Project description:Background. Parvovirus B19 (B19V) is a common finding in endomyocardial biopsy specimens from myocarditis and dilated cardiomyopathy patients. However, current understanding of how B19V is contributing to cardiac damage is rather limited due to the lack of appropriate mice models. In this work we demonstrate that immunization of BALB/c mice with the major immunogenic determinant of B19V located in the unique sequence of capsid protein VP1 (VP1u) is an adequate model to study B19V associated heart damage. Methods and Results. We immunized mice in the experimental group with recombinant VP1u; immunization with cardiac myosin derived peptide served as a positive reference and phosphate buffered saline served as negative control. Cardiac function and dimensions were followed echocardiographically 69 days after immunization. Progressive dilatation of left ventricle and decline of ejection fraction were observed in VP1u- and myosin-immunized mice. Histologically, severe cardiac fibrosis and accumulation of heart failure cells in lungs were observed 69 days after immunization. Transcriptomic profiling revealed ongoing cardiac remodeling and immune process in VP1u- and myosin-immunized mice. Conclusions. Immunization of BALB/c mice with VP1u induces dilated cardiomyopathy in BALB/c mice and it could be used as a model to study clinically relevant B19V associated cardiac damage.
Project description:Systemic lupus erythematosus (SLE) is a systemic autoimmune disease that mainly affects women, characterized by the production of autoantibodies. Its causal agent is unknown, but the combination of environmental, hormonal and genetic factors may favor the development of the disease. Parvovirus B19 has been associated with the development of SLE, since it induces the production of anti-single stranded DNA antibodies. It is unknown whether PV-B19 infection is an environmental factor that trigger or reactivate SLE in the Mexican Mayan population.A preliminary serological and molecular study of PV-B19 infection in Mayan women with established SLE was done.IgG and IgM anti PV-B19 were evaluated in 66 SLE patients and 66 control subjects, all women of Mayan origin. Viral DNA and viral load were analyzed by qPCR.Insignificant levels of IgM were observed in 14.3% (4/28) of the patients and 11.4% (4/35) of control subjects. IgG was detected in 82.1% (23/28) of the patients and 82.9% (29/35) of control subjects, but were significantly higher in patients. Viral DNA was found in 86.0% (57/66) of the patients and 81.0% (54/66) of control subjects. Viral load, quantified in 28/66 patients and 31/66 controls which were positive for IgM and IgG, was significantly higher in controls.The high prevalence of PV-B19 in Yucatan, and the presence of IgM, IgG, and viral load in Mayan women with established SLE suggest that PV-B19 infection could be an environmental factor to trigger or reactivate SLE.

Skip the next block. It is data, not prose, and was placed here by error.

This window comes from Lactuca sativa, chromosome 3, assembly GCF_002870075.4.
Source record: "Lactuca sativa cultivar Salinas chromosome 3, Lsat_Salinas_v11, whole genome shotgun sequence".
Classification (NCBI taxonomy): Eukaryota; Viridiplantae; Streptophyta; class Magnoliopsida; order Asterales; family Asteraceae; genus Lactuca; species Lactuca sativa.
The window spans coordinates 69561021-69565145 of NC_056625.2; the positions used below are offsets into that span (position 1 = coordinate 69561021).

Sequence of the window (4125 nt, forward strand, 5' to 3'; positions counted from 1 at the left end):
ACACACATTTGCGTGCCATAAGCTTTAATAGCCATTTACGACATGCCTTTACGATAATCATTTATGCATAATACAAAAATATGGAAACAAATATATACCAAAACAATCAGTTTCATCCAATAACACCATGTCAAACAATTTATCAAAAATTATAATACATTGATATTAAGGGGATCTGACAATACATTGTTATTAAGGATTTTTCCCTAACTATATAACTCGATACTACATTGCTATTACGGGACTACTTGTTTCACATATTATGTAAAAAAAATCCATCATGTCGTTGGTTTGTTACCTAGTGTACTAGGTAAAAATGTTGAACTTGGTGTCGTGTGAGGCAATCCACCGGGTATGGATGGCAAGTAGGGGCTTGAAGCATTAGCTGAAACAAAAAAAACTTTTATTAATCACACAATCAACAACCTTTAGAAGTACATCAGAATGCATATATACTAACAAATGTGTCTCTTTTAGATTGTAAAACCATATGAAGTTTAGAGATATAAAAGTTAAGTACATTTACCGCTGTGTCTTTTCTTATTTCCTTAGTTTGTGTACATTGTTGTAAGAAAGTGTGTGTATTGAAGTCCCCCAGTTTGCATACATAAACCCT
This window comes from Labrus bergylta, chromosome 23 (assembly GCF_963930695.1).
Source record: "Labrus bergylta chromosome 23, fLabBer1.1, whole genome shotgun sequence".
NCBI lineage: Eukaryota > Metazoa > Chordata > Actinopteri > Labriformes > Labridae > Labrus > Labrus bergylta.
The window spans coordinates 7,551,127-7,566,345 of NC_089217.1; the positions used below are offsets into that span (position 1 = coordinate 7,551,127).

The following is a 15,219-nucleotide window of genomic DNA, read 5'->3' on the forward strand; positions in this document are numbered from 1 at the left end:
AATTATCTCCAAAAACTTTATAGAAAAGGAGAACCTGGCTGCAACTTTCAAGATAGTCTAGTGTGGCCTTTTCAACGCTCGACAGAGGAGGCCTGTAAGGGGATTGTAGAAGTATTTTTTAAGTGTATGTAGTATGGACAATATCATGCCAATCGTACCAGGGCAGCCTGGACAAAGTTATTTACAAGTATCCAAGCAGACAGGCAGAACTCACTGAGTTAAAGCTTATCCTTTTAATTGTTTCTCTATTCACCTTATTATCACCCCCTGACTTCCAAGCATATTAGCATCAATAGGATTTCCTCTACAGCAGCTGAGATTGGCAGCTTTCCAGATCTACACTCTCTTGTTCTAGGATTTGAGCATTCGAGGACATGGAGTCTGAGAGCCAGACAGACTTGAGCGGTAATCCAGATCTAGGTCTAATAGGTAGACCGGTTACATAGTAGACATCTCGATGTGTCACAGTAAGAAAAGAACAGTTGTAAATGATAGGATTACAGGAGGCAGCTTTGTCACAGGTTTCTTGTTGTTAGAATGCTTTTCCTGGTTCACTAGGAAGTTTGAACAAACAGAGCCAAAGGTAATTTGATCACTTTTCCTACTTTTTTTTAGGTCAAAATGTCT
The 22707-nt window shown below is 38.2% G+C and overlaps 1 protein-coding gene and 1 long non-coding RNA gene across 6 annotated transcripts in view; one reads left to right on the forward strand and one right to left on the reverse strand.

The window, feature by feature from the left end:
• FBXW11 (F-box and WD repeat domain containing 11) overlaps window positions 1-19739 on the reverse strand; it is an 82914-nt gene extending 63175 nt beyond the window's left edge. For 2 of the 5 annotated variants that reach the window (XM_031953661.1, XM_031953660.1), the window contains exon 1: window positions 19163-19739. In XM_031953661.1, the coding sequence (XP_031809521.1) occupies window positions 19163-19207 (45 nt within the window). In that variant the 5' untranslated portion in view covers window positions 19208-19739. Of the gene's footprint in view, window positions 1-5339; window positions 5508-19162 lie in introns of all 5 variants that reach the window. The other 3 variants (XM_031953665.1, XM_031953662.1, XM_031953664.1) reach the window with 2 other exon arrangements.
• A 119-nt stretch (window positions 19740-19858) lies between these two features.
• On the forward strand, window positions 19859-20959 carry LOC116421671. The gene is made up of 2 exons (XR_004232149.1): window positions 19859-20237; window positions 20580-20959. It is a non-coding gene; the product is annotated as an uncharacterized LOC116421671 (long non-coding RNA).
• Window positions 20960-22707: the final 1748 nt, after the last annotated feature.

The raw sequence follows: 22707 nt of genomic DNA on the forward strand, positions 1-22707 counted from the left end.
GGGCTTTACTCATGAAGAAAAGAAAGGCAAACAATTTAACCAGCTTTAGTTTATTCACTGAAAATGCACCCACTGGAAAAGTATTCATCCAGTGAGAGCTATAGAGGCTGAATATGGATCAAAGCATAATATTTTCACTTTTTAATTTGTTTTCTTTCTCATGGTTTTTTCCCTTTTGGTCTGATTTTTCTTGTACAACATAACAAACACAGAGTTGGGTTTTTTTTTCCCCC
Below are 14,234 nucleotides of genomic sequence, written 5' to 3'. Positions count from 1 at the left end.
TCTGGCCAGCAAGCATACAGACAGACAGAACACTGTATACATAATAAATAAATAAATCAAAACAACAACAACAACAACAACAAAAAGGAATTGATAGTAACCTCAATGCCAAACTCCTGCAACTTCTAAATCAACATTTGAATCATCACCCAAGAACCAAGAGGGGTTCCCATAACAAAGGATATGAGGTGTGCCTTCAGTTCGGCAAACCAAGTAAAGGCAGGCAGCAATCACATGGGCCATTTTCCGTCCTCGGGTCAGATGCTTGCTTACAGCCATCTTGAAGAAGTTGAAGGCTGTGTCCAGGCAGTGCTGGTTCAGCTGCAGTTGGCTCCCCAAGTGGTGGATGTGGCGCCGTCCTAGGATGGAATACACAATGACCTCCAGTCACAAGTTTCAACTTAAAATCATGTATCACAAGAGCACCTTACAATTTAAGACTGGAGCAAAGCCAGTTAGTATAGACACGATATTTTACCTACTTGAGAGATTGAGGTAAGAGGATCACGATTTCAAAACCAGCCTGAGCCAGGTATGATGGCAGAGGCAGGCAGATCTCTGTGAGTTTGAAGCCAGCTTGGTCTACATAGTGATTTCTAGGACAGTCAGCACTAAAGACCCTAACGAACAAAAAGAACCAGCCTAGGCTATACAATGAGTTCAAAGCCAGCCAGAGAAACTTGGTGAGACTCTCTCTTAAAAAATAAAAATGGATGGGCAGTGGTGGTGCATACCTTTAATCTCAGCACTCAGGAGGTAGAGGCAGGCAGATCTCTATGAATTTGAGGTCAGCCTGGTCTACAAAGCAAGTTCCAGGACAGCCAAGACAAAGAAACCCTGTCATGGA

Project description:RATIONALE:Parvovirus B19 has been linked to polyarteritis nodosa (PAN), but there is some controversy about its pathogenesis regarding whether it is triggered by the immune complex or by the activated immune cells that phagocytose viruses. PATIENT CONCERNS:A 38-year-old woman was admitted with fever and bicytopenia. She also complained of a painful palpable nodule in the left forearm. DIAGNOSIS:Her bone marrow aspirate revealed erythroblasts in abnormal megaloblastic changes, some of which presented with pseudopods, and parvovirus B19 was positive in a PCR analysis of her blood, which was compatible with parvovirus B19-induced hemophagocytic syndrome. Skin excisional biopsy of the nodule on the left forearm revealed a heavy inflammatory cell infiltrate throughout whole layers of a medium-sized vessel, the characteristic feature of PAN. PCR analysis of the vasculitis tissue showed a positive result for parvovirus B19. INTERVENTIONS:Her symptoms spontaneously resolved with supportive care. OUTCOMES:She underwent regular follow-up without recurrence of vasculitis-associated symptoms. LESSONS:This case highlights the presence of parvovirus B19 DNA in vasculitis tissues, which can support the role of cellular immune response in the pathogenesis of parvovirus-associated PAN.